Forestry practices need to change for birds and all wildlife: researcher

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American Three-toed Woodpecker. Photo by Hugh Metcalfe.

New Brunswick’s forestry practices are affecting bird populations, according to Marc-André Villard, a biologist specializing in forest ecology at the Université du Québec à Rimouski.

Villard told CBC Shift in December that clearcutting and the conversion of mixed wood forest to plantations are affecting bird habitat as well as their ability to move across the landscape. Villard discussed the research conducted in his lab on the impacts of forest landscape changes, specifically on the ovenbird and different species of woodpeckers.

The ovenbird, a songbird that builds its nest on the forest floor, where it also feeds on invertebrates, is less likely to move across plantations than through mixed forest because the plantation floor has less abundant invertebrates.

Woodpeckers (the hairy, downy, pileated, northern flicker, American Three-toed and yellow-bellied sapsucker to name a few of those found in New Brunswick’s forest) and other forest birds are affected by forestry practices that are changing landscapes and reducing the number of older and dead trees. Fewer larger and dead trees does not only affect woodpeckers that feed there for insects and spiders but also other birds that use the cavities they create for nesting.

Villard was a member of J.D. Irving Ltd.’s forest research advisory committee for 15 years and spoke out publicly against the government of New Brunswick’s 2014 forest strategy for not consulting scientists. The policy slashed forest conservation forest on Crown land from the 2012 threshold of 28 percent to 23 per cent.

Matt Betts, another forest ecologist who has co-authored reports for the Conservation Council, including “Working with the Woods: Restoring Forests and Community in New Brunswick” and is now an associate professor in forest Ecosystems and Society at Oregon State University, called the 2014 forest strategy “a radical change and an experiment with the potential to result in local extinction of some birds and wildlife in the province.”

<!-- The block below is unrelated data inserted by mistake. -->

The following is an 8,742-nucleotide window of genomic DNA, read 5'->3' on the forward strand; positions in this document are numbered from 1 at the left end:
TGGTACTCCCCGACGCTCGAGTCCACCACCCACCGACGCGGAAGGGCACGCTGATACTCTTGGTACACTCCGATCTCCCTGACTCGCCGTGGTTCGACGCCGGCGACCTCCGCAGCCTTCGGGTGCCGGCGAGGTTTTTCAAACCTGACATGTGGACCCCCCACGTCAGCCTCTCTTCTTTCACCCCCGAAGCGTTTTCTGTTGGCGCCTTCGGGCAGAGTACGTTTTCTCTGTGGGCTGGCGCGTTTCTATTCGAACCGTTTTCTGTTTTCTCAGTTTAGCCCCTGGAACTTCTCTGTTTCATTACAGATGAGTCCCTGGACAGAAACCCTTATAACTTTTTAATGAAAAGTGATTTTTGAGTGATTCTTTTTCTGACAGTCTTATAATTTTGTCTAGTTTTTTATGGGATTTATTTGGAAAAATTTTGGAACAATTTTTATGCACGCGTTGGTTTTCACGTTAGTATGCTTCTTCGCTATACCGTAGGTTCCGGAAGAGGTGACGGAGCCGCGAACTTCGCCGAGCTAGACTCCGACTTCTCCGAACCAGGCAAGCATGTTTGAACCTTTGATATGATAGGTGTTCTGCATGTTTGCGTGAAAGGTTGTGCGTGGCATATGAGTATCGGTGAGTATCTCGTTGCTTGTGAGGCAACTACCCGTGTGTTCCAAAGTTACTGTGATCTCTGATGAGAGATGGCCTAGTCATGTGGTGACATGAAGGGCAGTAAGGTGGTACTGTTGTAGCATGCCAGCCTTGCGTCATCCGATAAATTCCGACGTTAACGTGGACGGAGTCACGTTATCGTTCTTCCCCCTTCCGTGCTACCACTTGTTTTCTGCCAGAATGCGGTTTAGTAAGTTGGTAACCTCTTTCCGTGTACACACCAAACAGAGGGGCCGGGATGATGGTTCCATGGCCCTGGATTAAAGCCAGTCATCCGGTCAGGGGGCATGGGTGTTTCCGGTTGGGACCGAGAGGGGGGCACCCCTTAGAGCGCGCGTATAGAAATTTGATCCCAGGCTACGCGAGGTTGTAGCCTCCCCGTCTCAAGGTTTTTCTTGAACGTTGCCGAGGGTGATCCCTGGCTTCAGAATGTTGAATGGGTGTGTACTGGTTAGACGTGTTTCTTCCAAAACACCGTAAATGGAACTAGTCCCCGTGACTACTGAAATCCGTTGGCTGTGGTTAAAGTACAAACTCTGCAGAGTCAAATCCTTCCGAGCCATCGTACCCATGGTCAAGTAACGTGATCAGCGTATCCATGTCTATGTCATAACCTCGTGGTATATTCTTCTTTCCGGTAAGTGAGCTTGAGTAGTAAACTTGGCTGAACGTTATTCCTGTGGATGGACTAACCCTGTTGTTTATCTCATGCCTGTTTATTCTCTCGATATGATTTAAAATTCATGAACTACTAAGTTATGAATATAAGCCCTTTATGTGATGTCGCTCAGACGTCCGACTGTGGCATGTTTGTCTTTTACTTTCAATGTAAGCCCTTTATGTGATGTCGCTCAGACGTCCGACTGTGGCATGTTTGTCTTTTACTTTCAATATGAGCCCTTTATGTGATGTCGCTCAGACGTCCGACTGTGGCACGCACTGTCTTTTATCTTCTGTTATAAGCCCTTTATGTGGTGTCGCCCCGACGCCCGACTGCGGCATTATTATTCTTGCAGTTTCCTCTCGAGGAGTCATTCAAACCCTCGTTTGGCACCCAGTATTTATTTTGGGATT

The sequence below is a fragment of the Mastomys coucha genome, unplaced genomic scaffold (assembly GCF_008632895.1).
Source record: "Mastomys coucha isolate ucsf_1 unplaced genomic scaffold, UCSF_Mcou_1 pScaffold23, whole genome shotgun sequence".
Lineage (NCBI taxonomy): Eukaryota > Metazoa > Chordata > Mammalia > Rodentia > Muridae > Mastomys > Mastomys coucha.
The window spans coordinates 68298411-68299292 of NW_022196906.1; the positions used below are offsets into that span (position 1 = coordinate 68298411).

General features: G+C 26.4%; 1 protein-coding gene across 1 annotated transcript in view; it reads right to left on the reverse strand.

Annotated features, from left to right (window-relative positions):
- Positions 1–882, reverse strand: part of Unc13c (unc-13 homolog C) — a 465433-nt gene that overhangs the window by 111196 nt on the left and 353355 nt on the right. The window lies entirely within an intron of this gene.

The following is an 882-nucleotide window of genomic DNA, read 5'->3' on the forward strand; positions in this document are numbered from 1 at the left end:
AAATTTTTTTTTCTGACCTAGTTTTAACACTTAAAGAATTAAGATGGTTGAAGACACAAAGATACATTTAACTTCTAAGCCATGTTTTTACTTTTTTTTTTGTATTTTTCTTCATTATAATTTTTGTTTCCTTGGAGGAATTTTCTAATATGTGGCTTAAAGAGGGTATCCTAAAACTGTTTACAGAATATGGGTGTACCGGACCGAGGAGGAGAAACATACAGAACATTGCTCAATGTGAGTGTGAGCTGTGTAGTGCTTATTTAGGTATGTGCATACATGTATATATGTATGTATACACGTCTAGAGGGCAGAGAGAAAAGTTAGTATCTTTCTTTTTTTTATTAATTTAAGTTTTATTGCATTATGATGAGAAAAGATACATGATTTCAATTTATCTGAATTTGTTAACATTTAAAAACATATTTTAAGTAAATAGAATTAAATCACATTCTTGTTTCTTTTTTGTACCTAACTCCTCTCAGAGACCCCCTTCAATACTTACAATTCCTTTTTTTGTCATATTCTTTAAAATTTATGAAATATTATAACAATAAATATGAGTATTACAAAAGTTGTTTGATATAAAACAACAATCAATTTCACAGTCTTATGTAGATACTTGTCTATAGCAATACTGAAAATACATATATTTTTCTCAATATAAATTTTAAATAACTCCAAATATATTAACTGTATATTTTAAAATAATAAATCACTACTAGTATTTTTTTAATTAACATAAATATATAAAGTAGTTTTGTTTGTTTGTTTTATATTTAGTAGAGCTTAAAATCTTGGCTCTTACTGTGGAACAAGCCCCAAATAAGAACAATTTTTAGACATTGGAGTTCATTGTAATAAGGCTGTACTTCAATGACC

New Brunswick’s Auditor General Kim MacPherson referenced the numerous studies and recommendations calling for a reduction of clearcutting in Crown forests in her report in 2015 that recommended improvements to forest management standards if the science warrants such changes.

As New Brunswickers await the outcome of the Gallant government’s promise to review and possibly change the 2014 forest plan, the Conservation Council agrees with Villard that it is not too late to conserve forest for biodiversity, including the songbirds, woodpeckers and owls, and both hope that the government prioritizes the public, including scientists, in future forest management decisions. The Crown Lands and Forest Act needs updating to ensure that the public has a say on protecting our birds and the diversity of life in our forest.

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